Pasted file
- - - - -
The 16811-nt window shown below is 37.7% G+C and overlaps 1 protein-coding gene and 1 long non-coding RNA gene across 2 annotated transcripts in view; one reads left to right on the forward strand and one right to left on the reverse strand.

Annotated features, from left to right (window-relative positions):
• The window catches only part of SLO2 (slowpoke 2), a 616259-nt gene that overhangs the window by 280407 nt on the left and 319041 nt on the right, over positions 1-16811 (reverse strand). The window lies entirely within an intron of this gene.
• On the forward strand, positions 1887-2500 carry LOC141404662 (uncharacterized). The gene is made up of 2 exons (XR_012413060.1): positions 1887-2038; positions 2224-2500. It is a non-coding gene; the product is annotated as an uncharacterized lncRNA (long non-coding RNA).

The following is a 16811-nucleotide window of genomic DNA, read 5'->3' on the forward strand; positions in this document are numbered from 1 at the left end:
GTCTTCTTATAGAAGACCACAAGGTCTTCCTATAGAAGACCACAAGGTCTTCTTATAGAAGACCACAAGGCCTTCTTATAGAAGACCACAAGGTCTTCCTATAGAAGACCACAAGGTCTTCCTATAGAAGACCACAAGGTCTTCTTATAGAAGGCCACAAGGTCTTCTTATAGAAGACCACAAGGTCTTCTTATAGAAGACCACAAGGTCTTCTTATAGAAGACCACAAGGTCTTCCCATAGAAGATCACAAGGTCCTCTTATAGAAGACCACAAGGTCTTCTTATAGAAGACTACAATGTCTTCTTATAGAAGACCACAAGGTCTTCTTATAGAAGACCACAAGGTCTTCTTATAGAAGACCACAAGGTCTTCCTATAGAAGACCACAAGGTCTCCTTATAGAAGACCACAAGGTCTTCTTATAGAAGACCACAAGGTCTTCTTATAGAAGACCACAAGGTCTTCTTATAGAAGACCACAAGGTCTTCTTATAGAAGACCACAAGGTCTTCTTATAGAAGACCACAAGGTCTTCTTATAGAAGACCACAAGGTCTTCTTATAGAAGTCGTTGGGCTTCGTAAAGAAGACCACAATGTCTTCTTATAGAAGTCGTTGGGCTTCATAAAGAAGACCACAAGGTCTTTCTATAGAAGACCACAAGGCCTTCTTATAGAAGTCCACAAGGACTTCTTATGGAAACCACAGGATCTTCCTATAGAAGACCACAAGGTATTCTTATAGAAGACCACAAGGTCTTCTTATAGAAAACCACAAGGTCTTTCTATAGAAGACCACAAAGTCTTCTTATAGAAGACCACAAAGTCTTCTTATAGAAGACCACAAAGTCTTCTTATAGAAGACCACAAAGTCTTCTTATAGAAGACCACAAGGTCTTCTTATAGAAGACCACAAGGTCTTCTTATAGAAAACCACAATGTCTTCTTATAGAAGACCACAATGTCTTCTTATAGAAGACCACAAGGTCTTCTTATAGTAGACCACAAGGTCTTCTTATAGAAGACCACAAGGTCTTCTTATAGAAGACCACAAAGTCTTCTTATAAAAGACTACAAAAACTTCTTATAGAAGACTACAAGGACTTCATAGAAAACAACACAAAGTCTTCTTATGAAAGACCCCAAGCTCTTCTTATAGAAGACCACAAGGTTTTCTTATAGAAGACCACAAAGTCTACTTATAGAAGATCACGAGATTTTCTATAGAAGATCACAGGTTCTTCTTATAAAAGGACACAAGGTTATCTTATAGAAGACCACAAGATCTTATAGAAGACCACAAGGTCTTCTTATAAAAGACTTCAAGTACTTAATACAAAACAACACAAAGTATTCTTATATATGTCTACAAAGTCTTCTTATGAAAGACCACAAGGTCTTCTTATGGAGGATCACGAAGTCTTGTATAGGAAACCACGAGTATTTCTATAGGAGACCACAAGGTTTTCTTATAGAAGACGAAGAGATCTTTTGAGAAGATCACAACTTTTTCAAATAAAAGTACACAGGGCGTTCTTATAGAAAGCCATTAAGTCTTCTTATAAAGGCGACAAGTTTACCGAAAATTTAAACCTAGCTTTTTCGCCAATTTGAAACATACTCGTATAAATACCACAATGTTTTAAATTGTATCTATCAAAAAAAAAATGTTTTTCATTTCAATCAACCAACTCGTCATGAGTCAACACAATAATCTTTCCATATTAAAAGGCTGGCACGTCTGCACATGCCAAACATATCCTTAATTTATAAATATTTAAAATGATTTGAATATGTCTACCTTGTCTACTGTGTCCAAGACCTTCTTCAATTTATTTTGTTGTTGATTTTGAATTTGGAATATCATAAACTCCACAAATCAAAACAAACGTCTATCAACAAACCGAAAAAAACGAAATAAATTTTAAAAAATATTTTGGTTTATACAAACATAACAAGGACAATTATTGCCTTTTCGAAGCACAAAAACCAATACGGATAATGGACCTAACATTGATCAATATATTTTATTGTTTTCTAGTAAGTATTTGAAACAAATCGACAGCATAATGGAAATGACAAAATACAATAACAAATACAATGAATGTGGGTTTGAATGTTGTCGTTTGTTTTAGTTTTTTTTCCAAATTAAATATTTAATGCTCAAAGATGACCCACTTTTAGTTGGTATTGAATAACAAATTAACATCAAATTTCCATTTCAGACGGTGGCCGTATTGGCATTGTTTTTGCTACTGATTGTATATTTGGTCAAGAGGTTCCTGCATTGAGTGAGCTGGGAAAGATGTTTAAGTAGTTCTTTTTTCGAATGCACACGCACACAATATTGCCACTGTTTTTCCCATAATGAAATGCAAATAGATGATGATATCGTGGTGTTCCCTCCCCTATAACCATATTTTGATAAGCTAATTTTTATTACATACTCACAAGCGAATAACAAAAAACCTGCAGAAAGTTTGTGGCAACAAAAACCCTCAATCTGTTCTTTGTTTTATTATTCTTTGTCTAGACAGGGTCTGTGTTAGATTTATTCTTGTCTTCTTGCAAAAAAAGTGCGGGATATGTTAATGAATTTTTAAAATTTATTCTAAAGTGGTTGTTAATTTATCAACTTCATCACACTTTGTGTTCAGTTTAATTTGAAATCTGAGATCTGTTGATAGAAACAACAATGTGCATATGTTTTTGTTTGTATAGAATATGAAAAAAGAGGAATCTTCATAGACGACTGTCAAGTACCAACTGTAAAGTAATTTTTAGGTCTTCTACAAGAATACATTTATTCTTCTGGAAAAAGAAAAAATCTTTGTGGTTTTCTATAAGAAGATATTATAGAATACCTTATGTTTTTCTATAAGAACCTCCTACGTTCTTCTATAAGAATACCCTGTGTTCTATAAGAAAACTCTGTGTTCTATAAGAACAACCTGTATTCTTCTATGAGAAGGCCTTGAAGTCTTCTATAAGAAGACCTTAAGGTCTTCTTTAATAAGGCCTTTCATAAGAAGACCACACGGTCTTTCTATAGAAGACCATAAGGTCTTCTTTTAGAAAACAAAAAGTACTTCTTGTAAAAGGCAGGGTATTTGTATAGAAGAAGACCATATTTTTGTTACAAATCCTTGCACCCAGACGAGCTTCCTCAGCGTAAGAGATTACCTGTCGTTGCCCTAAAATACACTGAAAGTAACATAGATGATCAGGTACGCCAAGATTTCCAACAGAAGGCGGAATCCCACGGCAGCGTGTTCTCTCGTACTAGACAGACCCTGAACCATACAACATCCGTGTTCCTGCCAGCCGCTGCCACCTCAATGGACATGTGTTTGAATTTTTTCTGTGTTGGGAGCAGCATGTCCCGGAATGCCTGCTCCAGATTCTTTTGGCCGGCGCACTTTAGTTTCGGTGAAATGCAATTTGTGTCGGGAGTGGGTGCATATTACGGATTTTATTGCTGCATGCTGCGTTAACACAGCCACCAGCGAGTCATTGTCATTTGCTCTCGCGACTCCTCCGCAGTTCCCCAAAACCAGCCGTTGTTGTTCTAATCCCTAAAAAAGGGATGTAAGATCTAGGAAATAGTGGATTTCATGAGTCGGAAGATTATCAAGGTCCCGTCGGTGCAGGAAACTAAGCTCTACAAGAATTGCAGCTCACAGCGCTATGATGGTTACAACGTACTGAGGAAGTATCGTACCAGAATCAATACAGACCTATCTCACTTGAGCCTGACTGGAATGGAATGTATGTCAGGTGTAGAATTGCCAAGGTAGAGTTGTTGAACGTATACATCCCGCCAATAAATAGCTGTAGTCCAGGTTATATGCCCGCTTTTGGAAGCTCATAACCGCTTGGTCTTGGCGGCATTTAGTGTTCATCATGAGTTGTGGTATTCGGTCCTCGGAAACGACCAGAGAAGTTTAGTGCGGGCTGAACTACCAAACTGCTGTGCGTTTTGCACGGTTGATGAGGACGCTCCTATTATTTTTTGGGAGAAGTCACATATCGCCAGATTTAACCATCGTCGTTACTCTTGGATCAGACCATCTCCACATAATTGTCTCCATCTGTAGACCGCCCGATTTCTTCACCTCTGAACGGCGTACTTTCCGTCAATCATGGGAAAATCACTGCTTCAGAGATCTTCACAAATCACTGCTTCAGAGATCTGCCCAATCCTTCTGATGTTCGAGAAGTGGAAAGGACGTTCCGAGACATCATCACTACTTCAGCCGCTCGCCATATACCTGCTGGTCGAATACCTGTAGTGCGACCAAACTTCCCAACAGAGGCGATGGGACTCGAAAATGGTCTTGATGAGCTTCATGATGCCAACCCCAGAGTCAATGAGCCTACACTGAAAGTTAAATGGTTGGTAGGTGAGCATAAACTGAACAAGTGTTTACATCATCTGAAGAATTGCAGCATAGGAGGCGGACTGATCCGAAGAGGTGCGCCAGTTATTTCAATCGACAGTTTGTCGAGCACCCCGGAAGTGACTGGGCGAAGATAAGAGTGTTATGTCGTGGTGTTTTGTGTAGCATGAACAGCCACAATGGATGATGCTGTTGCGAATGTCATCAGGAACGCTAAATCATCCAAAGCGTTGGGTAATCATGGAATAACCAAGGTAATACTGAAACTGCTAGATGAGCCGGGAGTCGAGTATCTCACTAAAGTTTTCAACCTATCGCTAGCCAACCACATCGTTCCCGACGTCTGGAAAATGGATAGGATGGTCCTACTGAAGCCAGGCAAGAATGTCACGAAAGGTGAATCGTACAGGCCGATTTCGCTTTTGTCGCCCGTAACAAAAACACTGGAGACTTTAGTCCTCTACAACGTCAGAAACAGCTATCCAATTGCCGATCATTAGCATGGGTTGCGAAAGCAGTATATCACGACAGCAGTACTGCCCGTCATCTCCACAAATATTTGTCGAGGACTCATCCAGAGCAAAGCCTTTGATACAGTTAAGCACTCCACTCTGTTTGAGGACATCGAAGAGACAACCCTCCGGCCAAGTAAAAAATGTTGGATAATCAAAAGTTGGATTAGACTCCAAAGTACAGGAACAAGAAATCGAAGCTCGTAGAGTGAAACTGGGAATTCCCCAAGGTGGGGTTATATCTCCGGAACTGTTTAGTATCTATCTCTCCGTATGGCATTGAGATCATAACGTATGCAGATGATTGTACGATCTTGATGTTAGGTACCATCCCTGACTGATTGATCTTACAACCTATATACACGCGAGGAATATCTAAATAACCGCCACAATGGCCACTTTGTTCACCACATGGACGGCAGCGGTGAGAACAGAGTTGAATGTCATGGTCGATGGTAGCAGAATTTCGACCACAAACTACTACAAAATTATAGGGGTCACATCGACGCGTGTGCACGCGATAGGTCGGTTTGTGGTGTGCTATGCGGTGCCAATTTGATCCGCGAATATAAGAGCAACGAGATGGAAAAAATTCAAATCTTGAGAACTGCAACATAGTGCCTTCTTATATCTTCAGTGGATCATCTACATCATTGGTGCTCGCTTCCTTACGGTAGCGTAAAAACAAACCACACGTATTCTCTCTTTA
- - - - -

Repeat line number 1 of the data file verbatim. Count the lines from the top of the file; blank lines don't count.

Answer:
The 16811-nt window shown below is 37.7% G+C and overlaps 1 protein-coding gene and 1 long non-coding RNA gene across 2 annotated transcripts in view; one reads left to right on the forward strand and one right to left on the reverse strand.